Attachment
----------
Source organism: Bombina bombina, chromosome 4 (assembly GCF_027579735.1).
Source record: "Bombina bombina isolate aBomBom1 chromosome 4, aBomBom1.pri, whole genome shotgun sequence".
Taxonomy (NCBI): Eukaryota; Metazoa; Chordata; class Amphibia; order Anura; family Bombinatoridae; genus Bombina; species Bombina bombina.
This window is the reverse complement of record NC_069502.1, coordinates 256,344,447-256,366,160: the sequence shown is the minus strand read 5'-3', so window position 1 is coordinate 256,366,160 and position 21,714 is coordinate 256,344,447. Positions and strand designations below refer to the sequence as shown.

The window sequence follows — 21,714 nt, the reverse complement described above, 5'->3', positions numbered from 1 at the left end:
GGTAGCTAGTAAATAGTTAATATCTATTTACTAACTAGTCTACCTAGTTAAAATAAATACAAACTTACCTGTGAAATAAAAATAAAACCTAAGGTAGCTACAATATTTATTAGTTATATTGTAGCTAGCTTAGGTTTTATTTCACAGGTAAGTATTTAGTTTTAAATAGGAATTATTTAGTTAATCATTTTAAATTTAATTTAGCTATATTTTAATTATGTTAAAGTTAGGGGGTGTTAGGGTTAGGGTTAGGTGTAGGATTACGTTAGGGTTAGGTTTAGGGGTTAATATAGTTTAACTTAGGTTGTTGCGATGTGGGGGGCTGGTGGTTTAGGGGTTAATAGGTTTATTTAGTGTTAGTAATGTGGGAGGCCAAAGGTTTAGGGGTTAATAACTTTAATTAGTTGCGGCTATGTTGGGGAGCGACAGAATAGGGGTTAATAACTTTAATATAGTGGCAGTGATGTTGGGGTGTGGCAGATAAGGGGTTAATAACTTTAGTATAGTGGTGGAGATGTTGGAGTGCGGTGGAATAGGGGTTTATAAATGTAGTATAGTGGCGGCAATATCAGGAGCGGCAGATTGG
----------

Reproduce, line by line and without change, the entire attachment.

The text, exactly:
Source organism: Bombina bombina, chromosome 4 (assembly GCF_027579735.1).
Source record: "Bombina bombina isolate aBomBom1 chromosome 4, aBomBom1.pri, whole genome shotgun sequence".
Taxonomy (NCBI): Eukaryota; Metazoa; Chordata; class Amphibia; order Anura; family Bombinatoridae; genus Bombina; species Bombina bombina.
This window is the reverse complement of record NC_069502.1, coordinates 256,344,447-256,366,160: the sequence shown is the minus strand read 5'-3', so window position 1 is coordinate 256,366,160 and position 21,714 is coordinate 256,344,447. Positions and strand designations below refer to the sequence as shown.

The window sequence follows — 21,714 nt, the reverse complement described above, 5'->3', positions numbered from 1 at the left end:
GGTAGCTAGTAAATAGTTAATATCTATTTACTAACTAGTCTACCTAGTTAAAATAAATACAAACTTACCTGTGAAATAAAAATAAAACCTAAGGTAGCTACAATATTTATTAGTTATATTGTAGCTAGCTTAGGTTTTATTTCACAGGTAAGTATTTAGTTTTAAATAGGAATTATTTAGTTAATCATTTTAAATTTAATTTAGCTATATTTTAATTATGTTAAAGTTAGGGGGTGTTAGGGTTAGGGTTAGGTGTAGGATTACGTTAGGGTTAGGTTTAGGGGTTAATATAGTTTAACTTAGGTTGTTGCGATGTGGGGGGCTGGTGGTTTAGGGGTTAATAGGTTTATTTAGTGTTAGTAATGTGGGAGGCCAAAGGTTTAGGGGTTAATAACTTTAATTAGTTGCGGCTATGTTGGGGAGCGACAGAATAGGGGTTAATAACTTTAATATAGTGGCAGTGATGTTGGGGTGTGGCAGATAAGGGGTTAATAACTTTAGTATAGTGGTGGAGATGTTGGAGTGCGGTGGAATAGGGGTTTATAAATGTAGTATAGTGGCGGCAATATCAGGAGCGGCAGATTGG